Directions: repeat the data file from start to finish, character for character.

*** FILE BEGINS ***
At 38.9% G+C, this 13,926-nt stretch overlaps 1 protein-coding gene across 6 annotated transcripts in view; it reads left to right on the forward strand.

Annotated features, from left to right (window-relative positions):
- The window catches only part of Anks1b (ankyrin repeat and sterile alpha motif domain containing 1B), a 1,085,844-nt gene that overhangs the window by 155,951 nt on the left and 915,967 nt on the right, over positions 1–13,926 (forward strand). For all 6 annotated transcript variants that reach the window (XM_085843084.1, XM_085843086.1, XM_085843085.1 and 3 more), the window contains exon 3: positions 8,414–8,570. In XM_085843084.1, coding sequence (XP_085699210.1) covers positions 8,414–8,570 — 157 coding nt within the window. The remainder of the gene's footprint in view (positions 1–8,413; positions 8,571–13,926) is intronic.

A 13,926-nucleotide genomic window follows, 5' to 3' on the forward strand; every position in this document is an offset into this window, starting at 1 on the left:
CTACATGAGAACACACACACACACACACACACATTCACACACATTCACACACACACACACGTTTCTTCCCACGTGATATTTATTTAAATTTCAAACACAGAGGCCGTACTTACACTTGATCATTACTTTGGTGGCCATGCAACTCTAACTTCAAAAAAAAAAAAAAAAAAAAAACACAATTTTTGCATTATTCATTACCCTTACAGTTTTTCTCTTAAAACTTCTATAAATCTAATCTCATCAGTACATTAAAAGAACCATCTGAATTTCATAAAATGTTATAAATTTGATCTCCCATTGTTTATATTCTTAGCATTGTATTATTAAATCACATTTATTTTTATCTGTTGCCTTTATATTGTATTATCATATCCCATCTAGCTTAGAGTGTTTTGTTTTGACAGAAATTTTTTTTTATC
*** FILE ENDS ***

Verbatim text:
At 38.9% G+C, this 13,926-nt stretch overlaps 1 protein-coding gene across 6 annotated transcripts in view; it reads left to right on the forward strand.

Annotated features, from left to right (window-relative positions):
- The window catches only part of Anks1b (ankyrin repeat and sterile alpha motif domain containing 1B), a 1,085,844-nt gene that overhangs the window by 155,951 nt on the left and 915,967 nt on the right, over positions 1–13,926 (forward strand). For all 6 annotated transcript variants that reach the window (XM_085843084.1, XM_085843086.1, XM_085843085.1 and 3 more), the window contains exon 3: positions 8,414–8,570. In XM_085843084.1, coding sequence (XP_085699210.1) covers positions 8,414–8,570 — 157 coding nt within the window. The remainder of the gene's footprint in view (positions 1–8,413; positions 8,571–13,926) is intronic.

A 13,926-nucleotide genomic window follows, 5' to 3' on the forward strand; every position in this document is an offset into this window, starting at 1 on the left:
CTACATGAGAACACACACACACACACACACACATTCACACACATTCACACACACACACACGTTTCTTCCCACGTGATATTTATTTAAATTTCAAACACAGAGGCCGTACTTACACTTGATCATTACTTTGGTGGCCATGCAACTCTAACTTCAAAAAAAAAAAAAAAAAAAAAACACAATTTTTGCATTATTCATTACCCTTACAGTTTTTCTCTTAAAACTTCTATAAATCTAATCTCATCAGTACATTAAAAGAACCATCTGAATTTCATAAAATGTTATAAATTTGATCTCCCATTGTTTATATTCTTAGCATTGTATTATTAAATCACATTTATTTTTATCTGTTGCCTTTATATTGTATTATCATATCCCATCTAGCTTAGAGTGTTTTGTTTTGACAGAAATTTTTTTTTATC